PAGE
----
WHO recommends: “A healthy diet is very important during a pandemic”

WHO recommends: “A healthy diet is very important during a pandemic”

During the COVID-19 pandemic, it is very important to eat a healthy cooking. Diet can affect the body's ability to resist infection, fight it, and recover in the event of earlier diseases.

Food and supplements alone cannot protect against COVID-19 or cure the disease, but a healthy diet is essential for maintaining immune system functions. In addition, a balanceration can reduce the occurrence of other disorders, including obesity, heart disease, diabetes, and certain types of cancer.

Healthy nutrition for infancies is exclusively breast — feeding during the first six months of life, with the gradual introduction of nutritious and safe foods in addition to breast milk from six months to two years or more. For young children, a healthy and balanced diet is essential for the growth and development of the body. In the case of older people, this diet allows you to maintain a more active and healthy lifestyle.

Recommendations for a healthy diet:

1. Eat a variety of foods, including fruits and vegetables

• Every day, you should eat a mixture of wholegrain cereals such as wheat, corn, and rice, beans such as lentils and beans, sufficient fresh fruits and vegetables, and some animal products (such as meat, fish, eggs, and milk).

• If possible, choose cereals from unprocessed grains, such as corn, millet, oats, wheat and brown rice; they are rich in valuable fiber and contribute to a long-term sense of satiety.

• Fresh vegetables, fruits, and unsalted nuts are ideal for snacking during the day.

2. Reduce your salt intake

• Limit your salt intake to 5 grams per day (equivalent to one teaspoon).

• Do not over-salt prepared dishes and food during cooking, and try to use salty sauces and seasonings less often (for example, soy sauce, fish sauce, or broth-based sauce).

If you eat canned food or dried products, try to choose those made from vegetables, nuts, or fruits without adding salt or sugar.

• Remove the salt from the table and try adding fresh or dried herbs and spices for taste.

• Check the salt content of the purchased products and give preference to foods with low sodium content.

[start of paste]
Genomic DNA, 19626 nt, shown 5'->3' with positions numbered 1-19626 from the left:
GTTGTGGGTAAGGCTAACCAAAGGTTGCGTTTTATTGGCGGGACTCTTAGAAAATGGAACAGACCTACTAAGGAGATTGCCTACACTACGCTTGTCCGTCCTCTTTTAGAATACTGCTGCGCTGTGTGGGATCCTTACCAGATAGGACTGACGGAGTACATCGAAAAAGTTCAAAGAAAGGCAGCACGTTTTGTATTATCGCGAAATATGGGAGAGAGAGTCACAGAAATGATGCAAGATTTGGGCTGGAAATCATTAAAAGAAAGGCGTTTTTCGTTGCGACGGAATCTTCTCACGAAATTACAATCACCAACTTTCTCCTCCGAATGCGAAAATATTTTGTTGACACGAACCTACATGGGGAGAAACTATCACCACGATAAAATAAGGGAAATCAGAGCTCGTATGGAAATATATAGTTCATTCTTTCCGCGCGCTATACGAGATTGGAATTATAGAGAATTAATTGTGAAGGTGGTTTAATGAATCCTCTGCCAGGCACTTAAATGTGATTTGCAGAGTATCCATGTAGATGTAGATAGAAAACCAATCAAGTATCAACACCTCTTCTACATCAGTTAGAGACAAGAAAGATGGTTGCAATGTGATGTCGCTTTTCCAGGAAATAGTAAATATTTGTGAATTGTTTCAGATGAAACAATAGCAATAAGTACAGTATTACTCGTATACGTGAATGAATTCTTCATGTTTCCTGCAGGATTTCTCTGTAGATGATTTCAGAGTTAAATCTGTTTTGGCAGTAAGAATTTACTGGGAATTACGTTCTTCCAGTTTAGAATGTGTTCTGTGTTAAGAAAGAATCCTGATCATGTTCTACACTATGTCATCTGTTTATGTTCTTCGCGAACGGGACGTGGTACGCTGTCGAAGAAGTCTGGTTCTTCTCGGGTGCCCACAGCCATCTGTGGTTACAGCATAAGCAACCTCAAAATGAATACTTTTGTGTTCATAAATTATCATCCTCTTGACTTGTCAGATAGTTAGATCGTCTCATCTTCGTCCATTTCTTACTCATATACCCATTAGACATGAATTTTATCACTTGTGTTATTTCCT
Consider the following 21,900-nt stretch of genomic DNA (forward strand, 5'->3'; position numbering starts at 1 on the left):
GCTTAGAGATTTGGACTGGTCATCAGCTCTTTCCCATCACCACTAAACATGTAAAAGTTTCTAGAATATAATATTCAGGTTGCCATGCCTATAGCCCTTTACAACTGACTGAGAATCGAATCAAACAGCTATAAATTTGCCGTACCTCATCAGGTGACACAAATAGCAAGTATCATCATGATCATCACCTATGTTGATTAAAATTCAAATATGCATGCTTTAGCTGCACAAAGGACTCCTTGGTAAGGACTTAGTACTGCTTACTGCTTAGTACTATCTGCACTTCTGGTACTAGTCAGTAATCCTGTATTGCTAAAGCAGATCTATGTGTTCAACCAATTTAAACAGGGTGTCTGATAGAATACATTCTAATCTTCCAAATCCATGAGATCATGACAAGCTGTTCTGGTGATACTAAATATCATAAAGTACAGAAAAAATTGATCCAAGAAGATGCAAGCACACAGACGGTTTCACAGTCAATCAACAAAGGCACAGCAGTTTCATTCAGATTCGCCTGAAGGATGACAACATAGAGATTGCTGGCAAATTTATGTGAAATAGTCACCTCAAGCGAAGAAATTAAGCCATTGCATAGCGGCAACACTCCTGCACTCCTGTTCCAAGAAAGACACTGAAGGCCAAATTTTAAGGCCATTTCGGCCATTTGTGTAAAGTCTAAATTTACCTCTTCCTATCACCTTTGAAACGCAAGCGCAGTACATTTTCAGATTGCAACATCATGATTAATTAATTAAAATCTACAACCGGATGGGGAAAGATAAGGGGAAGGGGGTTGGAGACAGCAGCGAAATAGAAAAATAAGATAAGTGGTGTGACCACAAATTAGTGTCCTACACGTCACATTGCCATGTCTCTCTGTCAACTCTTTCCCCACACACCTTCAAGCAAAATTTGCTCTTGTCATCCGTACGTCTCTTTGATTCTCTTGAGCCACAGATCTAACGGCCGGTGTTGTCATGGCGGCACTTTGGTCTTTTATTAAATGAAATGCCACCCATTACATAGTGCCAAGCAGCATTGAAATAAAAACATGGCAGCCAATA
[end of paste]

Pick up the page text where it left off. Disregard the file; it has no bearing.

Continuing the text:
3. Eat fats and oils in moderate quantity

• Choose healthy fat-and-oil products: when preparing food, prefer butter, ghee and lard - olive, soy, sunflower or corn oil.

• Give preference to white varieties of meat, such as poultry and fish, as the fat content in them is usually lower than in red varieties of meat; cut off the fat layer from the meat and try to avoid eating meat products.

• Milk and dairy products must be nonfat or reduced fat.

• Avoid baked goods, fried foods, and processed foods that contain transfat fats of industrial production.

• Try to steam or cook food, not fry it.

4. Limit your sugar intake

• Try to limit the consumption of sweets and sugary drinks, such as carbonated water, fruit juices, and juice-based beverages, including liquid or powdered concentrate, water with flavoring additives, energy and sports drinks, tea and coffee drinks, and milk drinks with flavoring additives.

• Instead of sweets such as cookies, cakes and chocolate, choose fresh fruit. If you still prefer other types of dessert, you should choose those that contain a small amount of sugar, and use small portions.

• Avoid feeding children sugar-containing products. Salt and sugar should not be added to complementary foods for children under two years of age; salt and sugar consumption by children over two years of age should be strictly controlled.

5. Do not forget about water: drink enough liquid

For optimal functioning of the body, it is necessary to monitor sufficient fluid intake. Tap water, if it is safe to drink and available, is the safest and most inexpensive drink. By replacing sugar-containing beverages with drinking water, you can easily limit your sugar intake and daily caloric intake.

6. Avoid dangerous and harmful use of alcohol

Alcohol is not an element of a healthy diet. Drinking alcohol does not protect against COVID- 19 and can be dangerous. Frequent or excessive alcohol consumption is directly linked to increased injuries and, in addition, has long-term consequences such as liver damage, cancer, heart disease, and mental disorders. There is no safe dose of alcohol.

7. Provide the possibility of breastfeeding for infants and young children

The ideal food for infancies is breast milk. This is a safe and clean product that contains antibodies that protect the child from many common childhood diseases. Infants should be exclusively breastfed for the first six months of life, since breast milk contains the necessary amount of fluid and nutrients for them.

Starting at the age of six months, a variety of age-appropriate, safe and nutrient-rich complementary foods should be introduced. Breast-feeding of children should be continued until the age of two years or longer.

If a woman with COVID-19 wants to breastfeed, she can do so if infection prevention and control measures are followed.

Source: www.who.int/ru


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